• Peel and mash the bananas until there are no lumps

  • Mix the dairy free spread and sugar together until pale and creamy

  • Add the linseed and no egg and mix well. Add the eggs if using, mix after each addition

  • Add the bananas and chocolate or the drained raisins

  • Add the flour and baking powder, xanthan gum if using and ground ginger/mixed spice. Mix well

  • Add 1-2 tbsps of rice milk to give a good smooth mixture

  • Tip into the loaf tin and put into the oven

  • Bake at 180 degrees C for 15 minutes. Then reduce the temperature to 160 degrees C and cook for a further 20 minutes. Cover the cake with tin foil and bake for a further 15-20 minutes. By now the cake should be well risen, brown and springy to the touch. Insert a skewer and it should come out clean save for molten chocolate. If it's not cooked, return it to the oven (covered) until it is cooked

  • Leave the cake to cool in the tin for about half an hour, then turn onto a cooling rack

The pictured version is gluten free, made with eggs and chocolate.
© Pig in the Kitchen 2007

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6 comments:

Sheltie Girl said...

This is a very interesting recipe. What would be your recommendation for a substitution for linseed, if you can't locate it? It might be in the vitamin section of the US Whole Foods....hmmmm....

Anyway, I'm delighted to have found your blog and your Cake of Success recipe.

Sheltie Girl @ Gluten A Go Go

Pig in the Kitchen said...
This comment has been removed by the author.
Pig in the Kitchen said...

Hello Sheltie girl, a warm welcome to you...if you couldn't find the linseed you could use an egg-replacer...but if you can eat eggs, you could try the recipe using eggs, it would alter the consistency and you would have to add more flour, please note, this is not a gluten-free recipe as yet, it is on my 'room for improvement list!'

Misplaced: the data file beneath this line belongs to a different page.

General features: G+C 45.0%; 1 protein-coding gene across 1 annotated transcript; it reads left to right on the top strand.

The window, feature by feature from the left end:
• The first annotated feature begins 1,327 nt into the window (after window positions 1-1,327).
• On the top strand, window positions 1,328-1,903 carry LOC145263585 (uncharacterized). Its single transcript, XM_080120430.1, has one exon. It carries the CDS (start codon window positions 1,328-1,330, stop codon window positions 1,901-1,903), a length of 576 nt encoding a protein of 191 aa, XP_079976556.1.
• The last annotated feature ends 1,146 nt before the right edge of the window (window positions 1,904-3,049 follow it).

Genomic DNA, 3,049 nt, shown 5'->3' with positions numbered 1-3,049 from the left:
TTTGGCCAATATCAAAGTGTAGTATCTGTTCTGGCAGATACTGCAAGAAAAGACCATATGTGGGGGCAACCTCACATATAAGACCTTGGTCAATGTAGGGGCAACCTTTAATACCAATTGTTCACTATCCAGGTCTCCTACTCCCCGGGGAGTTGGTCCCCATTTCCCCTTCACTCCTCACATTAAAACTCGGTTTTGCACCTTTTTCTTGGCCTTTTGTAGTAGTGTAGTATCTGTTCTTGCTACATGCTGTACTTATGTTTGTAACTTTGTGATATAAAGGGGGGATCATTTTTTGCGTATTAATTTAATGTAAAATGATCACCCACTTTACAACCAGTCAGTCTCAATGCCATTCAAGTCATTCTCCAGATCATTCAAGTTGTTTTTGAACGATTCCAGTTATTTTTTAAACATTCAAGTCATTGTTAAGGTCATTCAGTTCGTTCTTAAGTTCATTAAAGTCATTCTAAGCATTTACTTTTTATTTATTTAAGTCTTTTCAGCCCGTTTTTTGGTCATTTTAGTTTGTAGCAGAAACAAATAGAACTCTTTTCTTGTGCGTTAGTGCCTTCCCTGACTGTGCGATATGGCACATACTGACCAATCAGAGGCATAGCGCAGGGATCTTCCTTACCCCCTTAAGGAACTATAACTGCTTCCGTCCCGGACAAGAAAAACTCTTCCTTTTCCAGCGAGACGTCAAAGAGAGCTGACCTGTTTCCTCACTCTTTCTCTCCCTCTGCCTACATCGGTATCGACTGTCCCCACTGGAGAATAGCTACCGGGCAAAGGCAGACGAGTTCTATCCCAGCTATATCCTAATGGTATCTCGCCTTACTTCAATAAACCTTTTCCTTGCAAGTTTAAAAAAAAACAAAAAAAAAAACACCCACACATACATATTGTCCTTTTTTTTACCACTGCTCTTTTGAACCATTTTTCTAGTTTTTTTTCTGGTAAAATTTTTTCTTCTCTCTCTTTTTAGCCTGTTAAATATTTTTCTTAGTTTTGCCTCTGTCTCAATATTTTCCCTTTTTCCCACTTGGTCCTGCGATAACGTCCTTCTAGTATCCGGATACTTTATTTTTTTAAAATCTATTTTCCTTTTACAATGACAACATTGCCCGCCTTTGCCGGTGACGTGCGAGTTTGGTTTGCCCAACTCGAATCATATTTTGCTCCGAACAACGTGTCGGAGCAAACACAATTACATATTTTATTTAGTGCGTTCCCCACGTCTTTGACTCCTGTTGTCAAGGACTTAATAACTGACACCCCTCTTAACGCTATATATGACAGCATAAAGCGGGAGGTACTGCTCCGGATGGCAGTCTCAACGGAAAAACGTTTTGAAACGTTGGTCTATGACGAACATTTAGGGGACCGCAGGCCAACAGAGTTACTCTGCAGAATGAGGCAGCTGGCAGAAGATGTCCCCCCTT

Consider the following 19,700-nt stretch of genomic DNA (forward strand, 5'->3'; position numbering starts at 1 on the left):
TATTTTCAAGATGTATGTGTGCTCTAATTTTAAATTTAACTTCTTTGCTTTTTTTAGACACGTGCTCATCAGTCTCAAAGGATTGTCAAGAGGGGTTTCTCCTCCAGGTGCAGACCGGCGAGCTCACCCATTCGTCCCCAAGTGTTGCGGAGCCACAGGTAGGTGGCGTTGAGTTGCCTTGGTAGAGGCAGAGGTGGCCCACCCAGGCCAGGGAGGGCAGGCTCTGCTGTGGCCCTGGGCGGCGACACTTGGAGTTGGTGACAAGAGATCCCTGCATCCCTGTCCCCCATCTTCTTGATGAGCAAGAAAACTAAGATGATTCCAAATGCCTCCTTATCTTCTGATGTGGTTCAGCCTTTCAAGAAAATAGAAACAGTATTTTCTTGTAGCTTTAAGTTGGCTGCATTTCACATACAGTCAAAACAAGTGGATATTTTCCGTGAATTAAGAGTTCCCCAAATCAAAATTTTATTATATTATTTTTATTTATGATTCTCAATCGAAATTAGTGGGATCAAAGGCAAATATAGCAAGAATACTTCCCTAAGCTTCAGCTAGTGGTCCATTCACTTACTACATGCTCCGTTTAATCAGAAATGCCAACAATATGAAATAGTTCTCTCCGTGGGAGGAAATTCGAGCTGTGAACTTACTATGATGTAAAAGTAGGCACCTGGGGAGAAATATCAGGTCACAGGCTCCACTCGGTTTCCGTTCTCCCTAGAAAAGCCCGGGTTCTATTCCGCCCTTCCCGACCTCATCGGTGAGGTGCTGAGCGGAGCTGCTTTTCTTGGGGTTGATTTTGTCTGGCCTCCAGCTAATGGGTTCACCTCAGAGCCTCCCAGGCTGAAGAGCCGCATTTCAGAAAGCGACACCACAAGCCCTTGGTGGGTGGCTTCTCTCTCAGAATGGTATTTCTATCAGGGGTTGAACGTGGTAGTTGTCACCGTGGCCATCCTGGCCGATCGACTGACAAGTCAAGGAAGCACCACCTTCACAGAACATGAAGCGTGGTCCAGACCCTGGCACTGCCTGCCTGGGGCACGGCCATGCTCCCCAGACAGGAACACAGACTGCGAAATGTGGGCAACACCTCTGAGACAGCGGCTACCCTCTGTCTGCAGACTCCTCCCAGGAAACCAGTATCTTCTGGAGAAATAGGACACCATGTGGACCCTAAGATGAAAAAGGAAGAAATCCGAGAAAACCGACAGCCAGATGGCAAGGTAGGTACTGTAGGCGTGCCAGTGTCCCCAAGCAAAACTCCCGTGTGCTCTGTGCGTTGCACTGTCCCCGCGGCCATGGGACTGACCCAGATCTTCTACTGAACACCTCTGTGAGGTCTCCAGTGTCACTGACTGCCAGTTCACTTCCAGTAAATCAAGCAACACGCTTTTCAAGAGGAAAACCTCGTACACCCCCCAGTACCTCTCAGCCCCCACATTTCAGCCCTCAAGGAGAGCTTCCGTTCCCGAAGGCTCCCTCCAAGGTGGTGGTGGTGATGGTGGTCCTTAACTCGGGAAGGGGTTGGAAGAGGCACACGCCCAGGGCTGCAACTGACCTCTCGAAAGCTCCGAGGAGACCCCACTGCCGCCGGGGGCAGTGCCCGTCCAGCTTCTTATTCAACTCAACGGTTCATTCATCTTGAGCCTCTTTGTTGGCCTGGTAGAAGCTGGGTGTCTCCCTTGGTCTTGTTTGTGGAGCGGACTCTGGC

I'm not sure if egg-replacers are easy to get in the states? In the UK they are typically mail/internet order, I use 'Orgran No-egg Egg Replacer', I like it!
good luck and thanks for visiting!
Pigx

Jen Gray said...

Just FYI: linseeds are known as flaxseeds in the U.S. Hope that that helps some American readers like myself! :)

PiP said...

Me and my daughter pigletinFrance are on a gluten free and dairy free diet. I have been looking for a decent banana cake recipe for some time so I am going to cook it and if it's OK with you, would you mind if I post it to our food blog and credit your blog?

My food blog details are in my gravatar

Kind regards,
Carole

Pig in the Kitchen said...

Hi Pip

Yes that's fine especially if you could hyperlink the credit?! That would be fab.

If you need any help with where to find gluten free and dairy stuff in France I might be able to help. We lived there for five years so I'm used to trawling around random places looking for allergy-friendly food!
email is: piginthekitchen@hotmail.com and write PITK in the subject line.
Pig x